Linda Spearman from Nashville wrote on June 7, 2021 at 12:33 pm
My Mama and I would go from Lexington NC to Knoxville and Nashville TN every summer for vacation. When I was younger we would take the bus as my Mama didn’t drive. Once I started driving (in 1970) we would drive over. One of the most wonderful memories of my Mama is her love going to Stuckey’s! We pulled over at ever Stuckey’s between NC and TN. She said she had always wanted to stop at them, but since she didn’t drive she never had the chance. Thank you so much for bringing back Stuckey’s. It will bring such a smile and love to me seeing them again and bring back the memories of me, my Mama and my young Son going in Stuckey’s. We enjoyed looking at the candy, souvenirs and eating at the snack bar. Also taking a pecan log to go.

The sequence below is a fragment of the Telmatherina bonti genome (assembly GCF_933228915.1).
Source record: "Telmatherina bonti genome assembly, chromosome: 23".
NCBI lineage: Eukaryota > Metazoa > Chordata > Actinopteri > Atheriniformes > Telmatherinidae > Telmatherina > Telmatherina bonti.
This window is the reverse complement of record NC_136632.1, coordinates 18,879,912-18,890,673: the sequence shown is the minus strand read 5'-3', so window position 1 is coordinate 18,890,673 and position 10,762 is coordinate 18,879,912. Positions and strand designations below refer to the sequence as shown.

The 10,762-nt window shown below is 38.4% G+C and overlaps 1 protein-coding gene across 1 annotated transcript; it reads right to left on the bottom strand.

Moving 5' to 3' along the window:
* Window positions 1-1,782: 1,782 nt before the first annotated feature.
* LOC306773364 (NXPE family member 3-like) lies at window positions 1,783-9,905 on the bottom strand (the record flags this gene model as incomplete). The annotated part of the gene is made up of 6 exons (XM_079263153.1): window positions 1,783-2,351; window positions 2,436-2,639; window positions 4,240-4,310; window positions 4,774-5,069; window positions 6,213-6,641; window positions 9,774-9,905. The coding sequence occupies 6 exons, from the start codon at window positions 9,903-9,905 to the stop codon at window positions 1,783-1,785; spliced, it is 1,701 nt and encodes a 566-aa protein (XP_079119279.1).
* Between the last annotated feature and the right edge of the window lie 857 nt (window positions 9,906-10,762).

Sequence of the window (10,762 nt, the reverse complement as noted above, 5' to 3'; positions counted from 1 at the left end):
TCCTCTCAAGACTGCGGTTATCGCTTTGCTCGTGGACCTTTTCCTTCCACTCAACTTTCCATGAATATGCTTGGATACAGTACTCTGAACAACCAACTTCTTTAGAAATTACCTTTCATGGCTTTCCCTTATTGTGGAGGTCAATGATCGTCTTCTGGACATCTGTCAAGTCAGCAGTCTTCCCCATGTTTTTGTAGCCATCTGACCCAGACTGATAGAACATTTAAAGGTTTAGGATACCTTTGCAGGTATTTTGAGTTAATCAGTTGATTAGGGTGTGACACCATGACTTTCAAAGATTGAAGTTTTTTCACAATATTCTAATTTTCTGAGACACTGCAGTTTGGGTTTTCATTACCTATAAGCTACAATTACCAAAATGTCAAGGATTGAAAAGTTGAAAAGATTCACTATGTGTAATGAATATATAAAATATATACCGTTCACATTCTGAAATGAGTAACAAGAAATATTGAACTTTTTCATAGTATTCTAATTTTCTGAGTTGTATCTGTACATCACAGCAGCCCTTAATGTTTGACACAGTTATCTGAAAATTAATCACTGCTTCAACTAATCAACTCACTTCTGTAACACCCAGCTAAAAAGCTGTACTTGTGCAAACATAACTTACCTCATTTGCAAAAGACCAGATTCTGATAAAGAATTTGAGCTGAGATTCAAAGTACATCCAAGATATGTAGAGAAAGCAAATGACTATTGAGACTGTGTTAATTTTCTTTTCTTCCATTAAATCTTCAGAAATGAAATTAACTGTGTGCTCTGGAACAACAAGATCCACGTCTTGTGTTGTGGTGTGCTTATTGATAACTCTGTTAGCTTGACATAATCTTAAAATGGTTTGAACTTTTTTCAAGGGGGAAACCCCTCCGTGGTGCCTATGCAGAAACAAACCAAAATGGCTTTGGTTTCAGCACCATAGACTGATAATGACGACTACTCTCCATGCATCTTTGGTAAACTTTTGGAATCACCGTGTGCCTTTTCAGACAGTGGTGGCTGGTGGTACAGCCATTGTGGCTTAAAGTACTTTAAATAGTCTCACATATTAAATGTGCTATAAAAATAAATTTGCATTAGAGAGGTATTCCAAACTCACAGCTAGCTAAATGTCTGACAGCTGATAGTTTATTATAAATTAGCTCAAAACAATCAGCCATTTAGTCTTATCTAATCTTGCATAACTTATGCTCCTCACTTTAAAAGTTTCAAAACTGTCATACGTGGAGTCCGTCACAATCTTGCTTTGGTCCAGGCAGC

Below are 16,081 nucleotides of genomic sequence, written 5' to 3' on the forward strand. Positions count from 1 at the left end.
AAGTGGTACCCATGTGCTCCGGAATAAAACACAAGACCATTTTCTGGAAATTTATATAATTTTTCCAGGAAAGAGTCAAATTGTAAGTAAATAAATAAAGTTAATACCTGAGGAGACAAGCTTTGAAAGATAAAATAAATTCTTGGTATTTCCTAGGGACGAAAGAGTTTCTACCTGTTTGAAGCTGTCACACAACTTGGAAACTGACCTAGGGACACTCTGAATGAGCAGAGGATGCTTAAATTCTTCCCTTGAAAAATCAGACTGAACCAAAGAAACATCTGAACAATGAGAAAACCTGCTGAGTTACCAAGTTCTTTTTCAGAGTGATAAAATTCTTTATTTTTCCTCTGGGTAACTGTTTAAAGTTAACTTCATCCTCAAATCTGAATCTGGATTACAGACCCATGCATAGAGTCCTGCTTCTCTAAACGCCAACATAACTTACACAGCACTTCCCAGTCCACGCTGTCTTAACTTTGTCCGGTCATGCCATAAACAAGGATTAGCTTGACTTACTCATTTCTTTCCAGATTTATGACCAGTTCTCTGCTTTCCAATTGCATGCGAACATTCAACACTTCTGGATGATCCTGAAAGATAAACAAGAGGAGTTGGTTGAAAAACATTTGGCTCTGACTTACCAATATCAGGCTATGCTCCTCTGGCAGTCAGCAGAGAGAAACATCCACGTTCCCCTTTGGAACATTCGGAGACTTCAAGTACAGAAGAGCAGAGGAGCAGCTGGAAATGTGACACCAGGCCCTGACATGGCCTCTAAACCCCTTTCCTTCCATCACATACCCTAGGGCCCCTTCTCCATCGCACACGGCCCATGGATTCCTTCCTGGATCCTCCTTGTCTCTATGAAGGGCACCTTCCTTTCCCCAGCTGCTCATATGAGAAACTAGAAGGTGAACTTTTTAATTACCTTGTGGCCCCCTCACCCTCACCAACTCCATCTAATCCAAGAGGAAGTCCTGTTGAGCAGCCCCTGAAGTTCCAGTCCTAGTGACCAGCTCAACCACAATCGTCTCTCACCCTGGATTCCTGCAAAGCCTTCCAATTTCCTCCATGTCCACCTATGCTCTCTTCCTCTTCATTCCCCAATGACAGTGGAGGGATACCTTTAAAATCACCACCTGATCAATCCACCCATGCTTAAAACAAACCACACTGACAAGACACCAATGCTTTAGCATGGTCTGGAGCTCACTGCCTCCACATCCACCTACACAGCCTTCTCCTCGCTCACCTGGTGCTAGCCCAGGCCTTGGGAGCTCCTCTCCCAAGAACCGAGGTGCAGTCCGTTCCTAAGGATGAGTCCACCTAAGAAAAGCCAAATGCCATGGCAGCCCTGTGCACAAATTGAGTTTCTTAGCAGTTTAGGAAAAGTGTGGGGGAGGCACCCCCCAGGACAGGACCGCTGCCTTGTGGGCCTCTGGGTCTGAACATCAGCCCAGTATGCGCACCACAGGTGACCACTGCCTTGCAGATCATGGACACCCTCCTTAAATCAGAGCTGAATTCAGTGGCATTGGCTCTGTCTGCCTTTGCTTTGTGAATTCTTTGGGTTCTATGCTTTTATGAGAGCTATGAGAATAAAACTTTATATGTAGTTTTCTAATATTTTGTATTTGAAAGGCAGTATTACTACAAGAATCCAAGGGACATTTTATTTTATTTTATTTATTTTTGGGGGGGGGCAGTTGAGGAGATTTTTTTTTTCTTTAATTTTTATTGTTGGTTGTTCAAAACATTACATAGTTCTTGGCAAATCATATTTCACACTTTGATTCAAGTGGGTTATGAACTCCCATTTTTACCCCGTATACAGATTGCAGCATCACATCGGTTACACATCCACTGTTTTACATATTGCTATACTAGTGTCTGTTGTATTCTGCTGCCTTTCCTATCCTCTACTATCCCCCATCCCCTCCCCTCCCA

Chuck from Livonia wrote on June 7, 2021 at 9:33 am
I also remember stopping at Stuckeys whenever we would travel with my mom and dad. This was back in the 1960’s and 70’s. It definitely was a tradition. There were so many of them along the interstates that once we passed one and were disappointed that we didn’t stop, mom would say there will be more- which there were. I also remember a little corny rhyme we made up-“we stopped to have pop at a Stuckey in Kentucky. Corny now but funny back then
Pat Kerschieter from Knoxville, Tennessee wrote on June 2, 2021 at 6:25 pm